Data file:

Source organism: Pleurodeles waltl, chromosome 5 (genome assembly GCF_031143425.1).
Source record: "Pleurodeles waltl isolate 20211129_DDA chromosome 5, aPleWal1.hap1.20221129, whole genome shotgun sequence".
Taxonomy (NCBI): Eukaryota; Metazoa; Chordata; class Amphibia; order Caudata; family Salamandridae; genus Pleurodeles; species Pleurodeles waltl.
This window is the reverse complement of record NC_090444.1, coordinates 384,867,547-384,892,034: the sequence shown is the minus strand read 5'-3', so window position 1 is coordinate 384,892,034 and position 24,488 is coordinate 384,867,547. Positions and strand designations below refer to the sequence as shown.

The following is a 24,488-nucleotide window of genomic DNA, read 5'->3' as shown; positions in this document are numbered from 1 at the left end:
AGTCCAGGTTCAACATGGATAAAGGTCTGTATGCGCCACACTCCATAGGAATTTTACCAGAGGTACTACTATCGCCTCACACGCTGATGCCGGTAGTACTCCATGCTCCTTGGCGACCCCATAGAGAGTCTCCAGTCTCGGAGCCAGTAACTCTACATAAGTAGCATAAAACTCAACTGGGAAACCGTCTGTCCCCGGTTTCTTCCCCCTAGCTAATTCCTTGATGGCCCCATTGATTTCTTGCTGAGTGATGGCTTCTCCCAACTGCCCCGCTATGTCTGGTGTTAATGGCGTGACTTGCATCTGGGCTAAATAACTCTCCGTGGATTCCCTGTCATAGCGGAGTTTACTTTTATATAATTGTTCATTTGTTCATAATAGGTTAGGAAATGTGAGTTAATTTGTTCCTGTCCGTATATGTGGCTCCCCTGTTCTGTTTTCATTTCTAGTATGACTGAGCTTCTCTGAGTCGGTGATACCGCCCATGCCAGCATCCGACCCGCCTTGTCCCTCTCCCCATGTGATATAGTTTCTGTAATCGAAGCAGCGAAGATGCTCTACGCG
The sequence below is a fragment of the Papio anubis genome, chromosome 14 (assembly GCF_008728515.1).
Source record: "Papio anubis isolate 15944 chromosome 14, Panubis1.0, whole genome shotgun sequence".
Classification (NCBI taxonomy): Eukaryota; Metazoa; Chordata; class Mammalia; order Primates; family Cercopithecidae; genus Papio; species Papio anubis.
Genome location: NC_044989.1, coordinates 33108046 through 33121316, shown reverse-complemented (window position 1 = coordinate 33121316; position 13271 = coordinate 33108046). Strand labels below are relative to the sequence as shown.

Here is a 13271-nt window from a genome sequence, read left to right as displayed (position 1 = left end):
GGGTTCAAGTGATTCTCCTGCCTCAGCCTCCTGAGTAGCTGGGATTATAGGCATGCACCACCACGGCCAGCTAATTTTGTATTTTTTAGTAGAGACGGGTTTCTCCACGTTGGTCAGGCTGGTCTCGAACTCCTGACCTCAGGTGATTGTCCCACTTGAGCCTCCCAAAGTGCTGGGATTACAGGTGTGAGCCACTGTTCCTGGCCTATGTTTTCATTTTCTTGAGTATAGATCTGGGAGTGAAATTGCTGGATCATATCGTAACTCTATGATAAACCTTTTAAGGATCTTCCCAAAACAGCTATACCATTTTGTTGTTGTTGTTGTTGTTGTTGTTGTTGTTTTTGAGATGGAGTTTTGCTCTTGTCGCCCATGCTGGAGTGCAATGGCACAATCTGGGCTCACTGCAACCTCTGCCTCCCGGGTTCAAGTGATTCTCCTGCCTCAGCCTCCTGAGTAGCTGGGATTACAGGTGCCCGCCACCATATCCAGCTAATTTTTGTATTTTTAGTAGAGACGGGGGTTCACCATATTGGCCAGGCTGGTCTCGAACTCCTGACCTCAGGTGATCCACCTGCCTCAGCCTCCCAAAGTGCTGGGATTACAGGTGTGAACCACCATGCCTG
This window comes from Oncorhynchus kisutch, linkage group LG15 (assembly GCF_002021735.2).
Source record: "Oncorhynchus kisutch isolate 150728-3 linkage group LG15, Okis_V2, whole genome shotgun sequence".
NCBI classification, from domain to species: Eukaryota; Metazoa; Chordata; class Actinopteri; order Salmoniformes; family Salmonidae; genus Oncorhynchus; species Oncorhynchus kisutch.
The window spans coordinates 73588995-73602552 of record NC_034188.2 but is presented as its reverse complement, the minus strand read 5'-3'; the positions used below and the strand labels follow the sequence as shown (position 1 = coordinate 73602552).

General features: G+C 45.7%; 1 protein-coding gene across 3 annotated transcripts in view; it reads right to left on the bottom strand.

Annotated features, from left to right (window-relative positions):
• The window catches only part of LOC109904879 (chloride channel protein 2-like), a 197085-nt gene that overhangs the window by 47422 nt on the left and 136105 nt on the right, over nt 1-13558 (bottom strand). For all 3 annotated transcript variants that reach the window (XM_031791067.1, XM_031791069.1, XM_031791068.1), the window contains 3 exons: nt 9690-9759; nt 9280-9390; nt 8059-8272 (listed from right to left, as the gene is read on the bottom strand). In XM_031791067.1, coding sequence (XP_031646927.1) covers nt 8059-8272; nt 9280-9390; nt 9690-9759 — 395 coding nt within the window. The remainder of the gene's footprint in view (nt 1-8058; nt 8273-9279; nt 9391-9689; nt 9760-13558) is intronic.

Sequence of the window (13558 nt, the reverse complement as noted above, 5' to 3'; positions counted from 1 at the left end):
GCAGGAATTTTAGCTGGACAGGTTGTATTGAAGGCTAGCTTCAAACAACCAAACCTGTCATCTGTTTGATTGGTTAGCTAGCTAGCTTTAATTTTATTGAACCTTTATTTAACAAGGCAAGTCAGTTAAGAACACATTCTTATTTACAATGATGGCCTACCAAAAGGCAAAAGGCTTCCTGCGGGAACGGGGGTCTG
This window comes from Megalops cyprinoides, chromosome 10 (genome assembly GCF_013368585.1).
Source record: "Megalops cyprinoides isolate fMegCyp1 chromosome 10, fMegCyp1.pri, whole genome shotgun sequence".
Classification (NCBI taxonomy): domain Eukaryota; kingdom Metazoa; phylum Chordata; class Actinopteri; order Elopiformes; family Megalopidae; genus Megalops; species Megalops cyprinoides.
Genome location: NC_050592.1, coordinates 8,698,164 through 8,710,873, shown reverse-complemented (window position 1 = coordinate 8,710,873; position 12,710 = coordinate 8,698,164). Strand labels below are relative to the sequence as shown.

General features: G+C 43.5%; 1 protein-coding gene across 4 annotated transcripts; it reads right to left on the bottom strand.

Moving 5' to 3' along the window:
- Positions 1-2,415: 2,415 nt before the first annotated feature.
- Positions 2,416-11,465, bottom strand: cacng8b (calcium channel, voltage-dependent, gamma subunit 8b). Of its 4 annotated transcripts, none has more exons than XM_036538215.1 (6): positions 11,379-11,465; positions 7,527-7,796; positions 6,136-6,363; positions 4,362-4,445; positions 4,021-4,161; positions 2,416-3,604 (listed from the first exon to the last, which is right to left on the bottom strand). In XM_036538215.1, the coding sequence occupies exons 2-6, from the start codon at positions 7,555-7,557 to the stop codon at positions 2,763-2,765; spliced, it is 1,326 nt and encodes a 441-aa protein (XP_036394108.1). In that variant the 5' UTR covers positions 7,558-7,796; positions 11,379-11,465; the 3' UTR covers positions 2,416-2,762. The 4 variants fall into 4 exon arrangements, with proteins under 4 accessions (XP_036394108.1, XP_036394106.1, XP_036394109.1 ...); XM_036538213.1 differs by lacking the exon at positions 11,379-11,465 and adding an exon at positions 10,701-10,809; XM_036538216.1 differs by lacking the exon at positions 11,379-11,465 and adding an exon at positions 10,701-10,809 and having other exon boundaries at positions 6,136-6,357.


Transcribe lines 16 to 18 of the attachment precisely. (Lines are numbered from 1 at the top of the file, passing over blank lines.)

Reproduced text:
The window spans coordinates 73588995-73602552 of record NC_034188.2 but is presented as its reverse complement, the minus strand read 5'-3'; the positions used below and the strand labels follow the sequence as shown (position 1 = coordinate 73602552).

General features: G+C 45.7%; 1 protein-coding gene across 3 annotated transcripts in view; it reads right to left on the bottom strand.

Annotated features, from left to right (window-relative positions):